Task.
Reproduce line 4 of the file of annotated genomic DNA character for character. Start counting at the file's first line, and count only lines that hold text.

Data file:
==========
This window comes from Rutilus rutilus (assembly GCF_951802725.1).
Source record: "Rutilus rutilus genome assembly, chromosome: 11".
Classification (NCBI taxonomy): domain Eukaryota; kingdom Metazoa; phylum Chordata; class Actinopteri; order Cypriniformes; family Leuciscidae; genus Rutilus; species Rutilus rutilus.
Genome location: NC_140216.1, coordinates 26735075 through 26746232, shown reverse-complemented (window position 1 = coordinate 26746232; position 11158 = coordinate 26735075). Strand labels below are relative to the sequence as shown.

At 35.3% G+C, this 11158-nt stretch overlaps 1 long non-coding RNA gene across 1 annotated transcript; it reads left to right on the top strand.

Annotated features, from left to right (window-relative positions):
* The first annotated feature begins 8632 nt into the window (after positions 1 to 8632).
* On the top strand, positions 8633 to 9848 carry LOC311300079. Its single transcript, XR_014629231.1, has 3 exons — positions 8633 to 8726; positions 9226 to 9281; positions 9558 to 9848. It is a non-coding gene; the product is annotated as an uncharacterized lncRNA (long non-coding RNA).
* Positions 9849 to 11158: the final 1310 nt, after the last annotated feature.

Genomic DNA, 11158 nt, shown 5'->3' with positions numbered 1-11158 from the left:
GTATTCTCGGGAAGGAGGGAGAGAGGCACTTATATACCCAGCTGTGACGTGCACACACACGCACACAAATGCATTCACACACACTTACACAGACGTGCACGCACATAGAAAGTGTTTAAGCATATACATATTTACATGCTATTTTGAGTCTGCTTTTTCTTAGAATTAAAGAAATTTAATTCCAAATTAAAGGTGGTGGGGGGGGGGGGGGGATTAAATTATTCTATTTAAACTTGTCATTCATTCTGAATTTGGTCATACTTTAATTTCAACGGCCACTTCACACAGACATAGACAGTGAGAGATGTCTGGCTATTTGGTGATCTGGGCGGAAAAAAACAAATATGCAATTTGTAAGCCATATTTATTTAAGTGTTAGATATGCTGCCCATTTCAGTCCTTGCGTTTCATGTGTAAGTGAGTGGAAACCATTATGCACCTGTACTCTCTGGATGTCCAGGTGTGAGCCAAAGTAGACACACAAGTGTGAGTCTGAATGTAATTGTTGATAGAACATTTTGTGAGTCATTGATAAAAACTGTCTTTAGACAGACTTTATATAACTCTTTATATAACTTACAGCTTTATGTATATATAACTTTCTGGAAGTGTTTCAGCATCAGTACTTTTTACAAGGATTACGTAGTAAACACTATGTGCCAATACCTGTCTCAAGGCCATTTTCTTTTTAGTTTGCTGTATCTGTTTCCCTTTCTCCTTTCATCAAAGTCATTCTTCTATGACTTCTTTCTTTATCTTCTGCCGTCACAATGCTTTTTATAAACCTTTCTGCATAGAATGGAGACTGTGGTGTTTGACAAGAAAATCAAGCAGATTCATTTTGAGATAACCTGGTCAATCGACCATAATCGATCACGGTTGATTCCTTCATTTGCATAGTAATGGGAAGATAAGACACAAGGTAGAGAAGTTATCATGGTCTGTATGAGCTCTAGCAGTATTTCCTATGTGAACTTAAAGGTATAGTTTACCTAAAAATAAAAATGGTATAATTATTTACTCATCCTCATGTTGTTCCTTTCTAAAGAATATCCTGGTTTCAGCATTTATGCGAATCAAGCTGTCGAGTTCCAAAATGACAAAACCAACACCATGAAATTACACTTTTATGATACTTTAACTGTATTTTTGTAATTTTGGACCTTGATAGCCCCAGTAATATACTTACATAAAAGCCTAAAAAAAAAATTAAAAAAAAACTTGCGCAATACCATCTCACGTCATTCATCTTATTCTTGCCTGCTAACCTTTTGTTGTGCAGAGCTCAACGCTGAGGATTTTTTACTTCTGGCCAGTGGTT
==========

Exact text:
Genome location: NC_140216.1, coordinates 26735075 through 26746232, shown reverse-complemented (window position 1 = coordinate 26746232; position 11158 = coordinate 26735075). Strand labels below are relative to the sequence as shown.